Contributed by Marcus Dargan
When I was younger and my grandmother used to babysit us, she would often pass the time by cleaning the house. Even though we had a vacuum cleaner, she would get down on her hands and knees and pick the carpet clean with her fingers. She would go through it inch by inch, meticulously plucking each piece of lint from the carpet like she was picking cotton. She would also scrub the tiled floors by hand, and yes, we did have a mop. One evening, after a long day of babysitting and cleaning, she sat motionless in the reclining chair with her legs propped up. Her faded house dress riding up with her worn brass legs exposed, reveling her scarred knees darkened from scraping against the floors. She was listening to WWRL 1600AM, a now defunct gospel radio station at the edge of the dial. They were broadcasting a live service from Refuge Temple, an Apostolic church in New York City.
That night, I asked my grandmother why she cleaned the carpet and floors on her hands and knees. Like a wax statute come to life, she told me stories of how she used to work, cleaning “white people’s houses” for a living. That was the way she was trained to do it back then and that’s how she’s been doing it ever since. Sitting beside her on the carpet she had picked clean, on my knees, I touched her scars and a tear rolled down her cheek. We both cried silently as we listened to the radio preacher call people to Jesus. The choir sang “Come to Jesus” softly in the background and my grandmother sang along.
This weekend I saw the new musical revue ALIVE! 55 and Kickn’ at The Dempsey Theater in Harlem. This was my first time back at that theater since they’ve replaced the hardwood auditorium style seats and florescent house lights with plush rows, carpet and modern chandeliers. The crowd was familiar to me. Brown folks, young and old gathering together for an off-off-Broadway show, but it felt more like an extended family finding their seats right before a church service. The lights went out, the music started and just as quickly they rose up revealing a choir of sorts singing their hearts out to a medley of traditional gospel songs. You could feel the wave of energy rush from the stage and sweep through the crowd. Hands started clapping, feet were stomping, heads got to swaying and we were all in from the beginning.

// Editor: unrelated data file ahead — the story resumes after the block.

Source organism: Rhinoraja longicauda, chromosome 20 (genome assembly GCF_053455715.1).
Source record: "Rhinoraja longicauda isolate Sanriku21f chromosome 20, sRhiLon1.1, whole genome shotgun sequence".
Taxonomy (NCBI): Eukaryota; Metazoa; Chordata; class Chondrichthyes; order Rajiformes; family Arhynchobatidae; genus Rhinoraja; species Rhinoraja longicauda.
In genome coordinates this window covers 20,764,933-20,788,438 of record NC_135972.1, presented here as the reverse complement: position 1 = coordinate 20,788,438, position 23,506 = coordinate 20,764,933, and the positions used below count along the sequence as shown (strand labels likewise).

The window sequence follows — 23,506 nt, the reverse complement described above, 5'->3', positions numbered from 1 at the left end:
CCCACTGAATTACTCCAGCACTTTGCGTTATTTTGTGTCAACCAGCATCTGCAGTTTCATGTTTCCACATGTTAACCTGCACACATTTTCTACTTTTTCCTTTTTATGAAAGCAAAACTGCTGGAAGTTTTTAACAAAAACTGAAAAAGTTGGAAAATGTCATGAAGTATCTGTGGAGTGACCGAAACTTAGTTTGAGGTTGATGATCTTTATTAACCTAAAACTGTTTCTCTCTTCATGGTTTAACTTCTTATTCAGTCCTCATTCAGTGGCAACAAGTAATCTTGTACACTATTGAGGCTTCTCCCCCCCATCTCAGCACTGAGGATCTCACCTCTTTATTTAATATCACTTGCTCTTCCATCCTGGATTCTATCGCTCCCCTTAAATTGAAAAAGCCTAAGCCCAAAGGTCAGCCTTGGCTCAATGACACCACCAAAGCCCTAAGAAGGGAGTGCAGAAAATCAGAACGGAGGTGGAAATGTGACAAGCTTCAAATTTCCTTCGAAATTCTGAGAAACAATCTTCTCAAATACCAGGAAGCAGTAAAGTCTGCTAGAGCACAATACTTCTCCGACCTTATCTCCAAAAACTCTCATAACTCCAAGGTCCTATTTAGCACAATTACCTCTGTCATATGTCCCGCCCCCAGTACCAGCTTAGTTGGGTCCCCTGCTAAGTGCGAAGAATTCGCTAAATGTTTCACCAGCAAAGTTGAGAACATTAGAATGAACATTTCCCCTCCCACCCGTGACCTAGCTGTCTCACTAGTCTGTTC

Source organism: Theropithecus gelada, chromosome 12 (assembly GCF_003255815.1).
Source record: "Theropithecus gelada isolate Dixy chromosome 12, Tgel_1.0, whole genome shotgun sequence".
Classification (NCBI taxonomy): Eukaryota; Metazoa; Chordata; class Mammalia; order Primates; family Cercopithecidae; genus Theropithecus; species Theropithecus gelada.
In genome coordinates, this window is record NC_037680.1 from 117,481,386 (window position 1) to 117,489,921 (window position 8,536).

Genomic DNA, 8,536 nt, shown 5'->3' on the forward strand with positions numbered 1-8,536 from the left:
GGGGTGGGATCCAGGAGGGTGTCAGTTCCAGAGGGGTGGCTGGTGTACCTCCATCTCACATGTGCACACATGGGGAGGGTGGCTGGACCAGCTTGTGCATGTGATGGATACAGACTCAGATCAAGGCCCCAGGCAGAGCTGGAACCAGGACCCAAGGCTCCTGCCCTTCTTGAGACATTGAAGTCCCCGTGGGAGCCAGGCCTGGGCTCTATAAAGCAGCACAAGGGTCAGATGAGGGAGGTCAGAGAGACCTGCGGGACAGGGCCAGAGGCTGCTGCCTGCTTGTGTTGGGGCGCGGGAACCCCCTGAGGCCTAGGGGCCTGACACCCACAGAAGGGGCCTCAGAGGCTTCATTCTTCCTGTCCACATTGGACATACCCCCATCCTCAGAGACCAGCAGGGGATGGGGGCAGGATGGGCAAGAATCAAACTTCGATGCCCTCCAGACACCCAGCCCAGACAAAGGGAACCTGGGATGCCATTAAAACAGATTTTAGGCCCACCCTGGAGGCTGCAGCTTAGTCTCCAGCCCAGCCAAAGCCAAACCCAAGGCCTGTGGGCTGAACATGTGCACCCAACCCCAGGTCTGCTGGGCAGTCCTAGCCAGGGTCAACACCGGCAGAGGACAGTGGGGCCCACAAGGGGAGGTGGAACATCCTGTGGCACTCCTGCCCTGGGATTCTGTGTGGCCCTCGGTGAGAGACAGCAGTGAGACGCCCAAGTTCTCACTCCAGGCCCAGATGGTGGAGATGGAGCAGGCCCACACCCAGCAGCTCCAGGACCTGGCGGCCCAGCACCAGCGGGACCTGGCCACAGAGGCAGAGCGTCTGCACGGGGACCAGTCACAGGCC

The performance progressed through a series of monologues, which were more like personal testimonies, followed by songs inspired by each individual’s story. This is the real meat of the show. Like most theatergoers, I am accustomed to seeing well-seasoned actors on the stage portraying characters backed by years of professional training, technique and million dollar production values. But there is something about seeing real people telling their own stories that connects to a different part of the soul. This doesn’t take away from the production. In fact, it adds something unique you won’t quite find on Broadway.